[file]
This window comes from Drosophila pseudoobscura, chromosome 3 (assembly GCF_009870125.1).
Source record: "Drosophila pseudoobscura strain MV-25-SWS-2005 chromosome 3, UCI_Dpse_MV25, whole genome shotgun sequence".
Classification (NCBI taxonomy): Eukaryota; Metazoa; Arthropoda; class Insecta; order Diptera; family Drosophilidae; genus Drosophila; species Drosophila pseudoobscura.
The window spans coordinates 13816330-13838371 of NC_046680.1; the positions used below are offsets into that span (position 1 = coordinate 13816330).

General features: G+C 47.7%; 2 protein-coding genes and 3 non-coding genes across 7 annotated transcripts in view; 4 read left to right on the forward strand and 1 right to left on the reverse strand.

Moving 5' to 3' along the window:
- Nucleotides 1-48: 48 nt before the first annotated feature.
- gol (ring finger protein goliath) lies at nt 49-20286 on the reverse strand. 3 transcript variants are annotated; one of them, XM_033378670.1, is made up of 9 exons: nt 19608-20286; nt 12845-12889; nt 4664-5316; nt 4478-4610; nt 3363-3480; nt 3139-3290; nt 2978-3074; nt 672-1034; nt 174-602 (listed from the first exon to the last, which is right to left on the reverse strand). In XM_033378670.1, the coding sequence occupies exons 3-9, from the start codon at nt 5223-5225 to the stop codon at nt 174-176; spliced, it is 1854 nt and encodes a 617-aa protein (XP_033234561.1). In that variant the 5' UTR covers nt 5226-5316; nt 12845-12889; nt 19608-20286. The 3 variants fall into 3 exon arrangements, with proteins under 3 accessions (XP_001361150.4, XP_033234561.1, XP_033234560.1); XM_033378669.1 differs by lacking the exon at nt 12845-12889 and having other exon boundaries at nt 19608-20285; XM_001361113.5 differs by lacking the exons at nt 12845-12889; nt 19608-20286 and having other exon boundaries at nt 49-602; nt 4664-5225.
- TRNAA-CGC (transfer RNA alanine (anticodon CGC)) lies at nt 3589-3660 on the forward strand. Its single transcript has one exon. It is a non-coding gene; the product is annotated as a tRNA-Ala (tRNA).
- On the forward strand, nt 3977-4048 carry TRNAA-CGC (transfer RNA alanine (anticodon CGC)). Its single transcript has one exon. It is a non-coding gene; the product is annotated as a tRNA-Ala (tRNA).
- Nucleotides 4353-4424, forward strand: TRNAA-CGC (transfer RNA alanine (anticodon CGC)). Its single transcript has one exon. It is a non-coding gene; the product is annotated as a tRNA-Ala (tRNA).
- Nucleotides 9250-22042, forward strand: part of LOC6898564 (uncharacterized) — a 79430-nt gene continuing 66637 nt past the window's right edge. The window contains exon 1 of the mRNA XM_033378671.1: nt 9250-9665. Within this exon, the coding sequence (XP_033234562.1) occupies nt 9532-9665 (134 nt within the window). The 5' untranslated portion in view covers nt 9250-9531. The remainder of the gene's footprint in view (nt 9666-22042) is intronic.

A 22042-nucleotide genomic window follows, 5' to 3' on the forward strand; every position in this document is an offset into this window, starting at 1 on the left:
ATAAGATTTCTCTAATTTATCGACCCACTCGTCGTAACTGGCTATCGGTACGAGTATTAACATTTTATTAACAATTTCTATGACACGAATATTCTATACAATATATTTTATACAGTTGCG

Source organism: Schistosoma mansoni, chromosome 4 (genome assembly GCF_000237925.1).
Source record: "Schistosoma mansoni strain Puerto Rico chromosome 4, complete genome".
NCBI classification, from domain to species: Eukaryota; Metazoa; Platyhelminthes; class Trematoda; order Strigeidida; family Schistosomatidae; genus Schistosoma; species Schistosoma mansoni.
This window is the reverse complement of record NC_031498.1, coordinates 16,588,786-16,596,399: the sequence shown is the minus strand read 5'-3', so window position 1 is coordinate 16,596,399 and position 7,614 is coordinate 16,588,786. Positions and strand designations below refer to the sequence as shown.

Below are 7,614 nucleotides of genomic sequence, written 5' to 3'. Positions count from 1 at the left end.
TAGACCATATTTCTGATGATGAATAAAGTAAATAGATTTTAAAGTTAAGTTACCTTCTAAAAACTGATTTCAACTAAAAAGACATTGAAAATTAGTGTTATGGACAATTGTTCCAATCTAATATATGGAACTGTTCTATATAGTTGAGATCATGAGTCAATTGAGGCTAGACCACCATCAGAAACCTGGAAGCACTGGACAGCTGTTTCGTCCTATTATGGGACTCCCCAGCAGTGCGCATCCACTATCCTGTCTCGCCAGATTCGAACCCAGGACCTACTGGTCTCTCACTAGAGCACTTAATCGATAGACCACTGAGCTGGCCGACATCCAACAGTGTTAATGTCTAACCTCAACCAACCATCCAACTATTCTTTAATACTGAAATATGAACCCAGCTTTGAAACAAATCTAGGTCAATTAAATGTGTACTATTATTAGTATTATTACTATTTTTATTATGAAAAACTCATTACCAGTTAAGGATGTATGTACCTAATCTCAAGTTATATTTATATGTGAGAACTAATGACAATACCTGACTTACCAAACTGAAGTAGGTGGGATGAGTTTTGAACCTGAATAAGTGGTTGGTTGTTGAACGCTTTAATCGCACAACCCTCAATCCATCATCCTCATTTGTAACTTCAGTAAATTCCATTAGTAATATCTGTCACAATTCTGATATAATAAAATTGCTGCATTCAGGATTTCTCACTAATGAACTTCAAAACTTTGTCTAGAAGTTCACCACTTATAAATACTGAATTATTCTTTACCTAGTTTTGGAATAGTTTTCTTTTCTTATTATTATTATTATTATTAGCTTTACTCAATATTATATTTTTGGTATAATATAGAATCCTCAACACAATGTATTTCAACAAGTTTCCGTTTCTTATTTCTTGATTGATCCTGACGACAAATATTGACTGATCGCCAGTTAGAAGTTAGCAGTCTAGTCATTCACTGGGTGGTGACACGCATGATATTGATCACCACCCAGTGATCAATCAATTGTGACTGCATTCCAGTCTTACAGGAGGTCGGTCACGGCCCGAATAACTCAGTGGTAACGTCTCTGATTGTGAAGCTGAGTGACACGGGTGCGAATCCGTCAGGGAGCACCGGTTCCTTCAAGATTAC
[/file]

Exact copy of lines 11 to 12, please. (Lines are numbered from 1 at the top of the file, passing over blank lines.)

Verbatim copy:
- Nucleotides 4353-4424, forward strand: TRNAA-CGC (transfer RNA alanine (anticodon CGC)). Its single transcript has one exon. It is a non-coding gene; the product is annotated as a tRNA-Ala (tRNA).
- Nucleotides 9250-22042, forward strand: part of LOC6898564 (uncharacterized) — a 79430-nt gene continuing 66637 nt past the window's right edge. The window contains exon 1 of the mRNA XM_033378671.1: nt 9250-9665. Within this exon, the coding sequence (XP_033234562.1) occupies nt 9532-9665 (134 nt within the window). The 5' untranslated portion in view covers nt 9250-9531. The remainder of the gene's footprint in view (nt 9666-22042) is intronic.